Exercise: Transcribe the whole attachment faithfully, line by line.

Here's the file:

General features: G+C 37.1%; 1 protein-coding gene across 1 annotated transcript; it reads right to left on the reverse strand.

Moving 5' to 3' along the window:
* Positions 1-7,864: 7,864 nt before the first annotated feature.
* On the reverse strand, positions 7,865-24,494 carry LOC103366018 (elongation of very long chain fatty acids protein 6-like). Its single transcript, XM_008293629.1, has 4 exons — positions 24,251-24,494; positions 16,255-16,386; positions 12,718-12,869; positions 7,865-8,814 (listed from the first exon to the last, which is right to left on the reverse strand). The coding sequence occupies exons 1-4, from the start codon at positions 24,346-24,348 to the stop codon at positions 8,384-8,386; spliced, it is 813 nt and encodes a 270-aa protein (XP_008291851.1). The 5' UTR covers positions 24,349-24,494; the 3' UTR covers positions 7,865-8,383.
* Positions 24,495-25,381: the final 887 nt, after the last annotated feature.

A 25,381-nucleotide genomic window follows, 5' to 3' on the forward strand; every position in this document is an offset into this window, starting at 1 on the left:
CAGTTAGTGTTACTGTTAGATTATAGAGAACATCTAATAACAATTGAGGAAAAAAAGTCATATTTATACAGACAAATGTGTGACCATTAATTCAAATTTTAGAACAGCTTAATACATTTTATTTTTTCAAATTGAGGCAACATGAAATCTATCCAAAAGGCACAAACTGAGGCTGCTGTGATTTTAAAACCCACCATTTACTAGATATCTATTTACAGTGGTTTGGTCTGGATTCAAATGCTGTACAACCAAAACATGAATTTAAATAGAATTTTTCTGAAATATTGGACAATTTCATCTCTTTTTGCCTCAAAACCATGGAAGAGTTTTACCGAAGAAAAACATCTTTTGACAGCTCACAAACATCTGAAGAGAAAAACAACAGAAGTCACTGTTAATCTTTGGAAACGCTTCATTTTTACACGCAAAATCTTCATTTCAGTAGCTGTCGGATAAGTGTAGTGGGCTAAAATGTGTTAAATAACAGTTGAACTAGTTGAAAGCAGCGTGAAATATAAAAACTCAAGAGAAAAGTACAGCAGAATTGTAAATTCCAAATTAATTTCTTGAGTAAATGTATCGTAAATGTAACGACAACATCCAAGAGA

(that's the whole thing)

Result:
General features: G+C 37.1%; 1 protein-coding gene across 1 annotated transcript; it reads right to left on the reverse strand.

Moving 5' to 3' along the window:
* Positions 1-7,864: 7,864 nt before the first annotated feature.
* On the reverse strand, positions 7,865-24,494 carry LOC103366018 (elongation of very long chain fatty acids protein 6-like). Its single transcript, XM_008293629.1, has 4 exons — positions 24,251-24,494; positions 16,255-16,386; positions 12,718-12,869; positions 7,865-8,814 (listed from the first exon to the last, which is right to left on the reverse strand). The coding sequence occupies exons 1-4, from the start codon at positions 24,346-24,348 to the stop codon at positions 8,384-8,386; spliced, it is 813 nt and encodes a 270-aa protein (XP_008291851.1). The 5' UTR covers positions 24,349-24,494; the 3' UTR covers positions 7,865-8,383.
* Positions 24,495-25,381: the final 887 nt, after the last annotated feature.

A 25,381-nucleotide genomic window follows, 5' to 3' on the forward strand; every position in this document is an offset into this window, starting at 1 on the left:
CAGTTAGTGTTACTGTTAGATTATAGAGAACATCTAATAACAATTGAGGAAAAAAAGTCATATTTATACAGACAAATGTGTGACCATTAATTCAAATTTTAGAACAGCTTAATACATTTTATTTTTTCAAATTGAGGCAACATGAAATCTATCCAAAAGGCACAAACTGAGGCTGCTGTGATTTTAAAACCCACCATTTACTAGATATCTATTTACAGTGGTTTGGTCTGGATTCAAATGCTGTACAACCAAAACATGAATTTAAATAGAATTTTTCTGAAATATTGGACAATTTCATCTCTTTTTGCCTCAAAACCATGGAAGAGTTTTACCGAAGAAAAACATCTTTTGACAGCTCACAAACATCTGAAGAGAAAAACAACAGAAGTCACTGTTAATCTTTGGAAACGCTTCATTTTTACACGCAAAATCTTCATTTCAGTAGCTGTCGGATAAGTGTAGTGGGCTAAAATGTGTTAAATAACAGTTGAACTAGTTGAAAGCAGCGTGAAATATAAAAACTCAAGAGAAAAGTACAGCAGAATTGTAAATTCCAAATTAATTTCTTGAGTAAATGTATCGTAAATGTAACGACAACATCCAAGAGA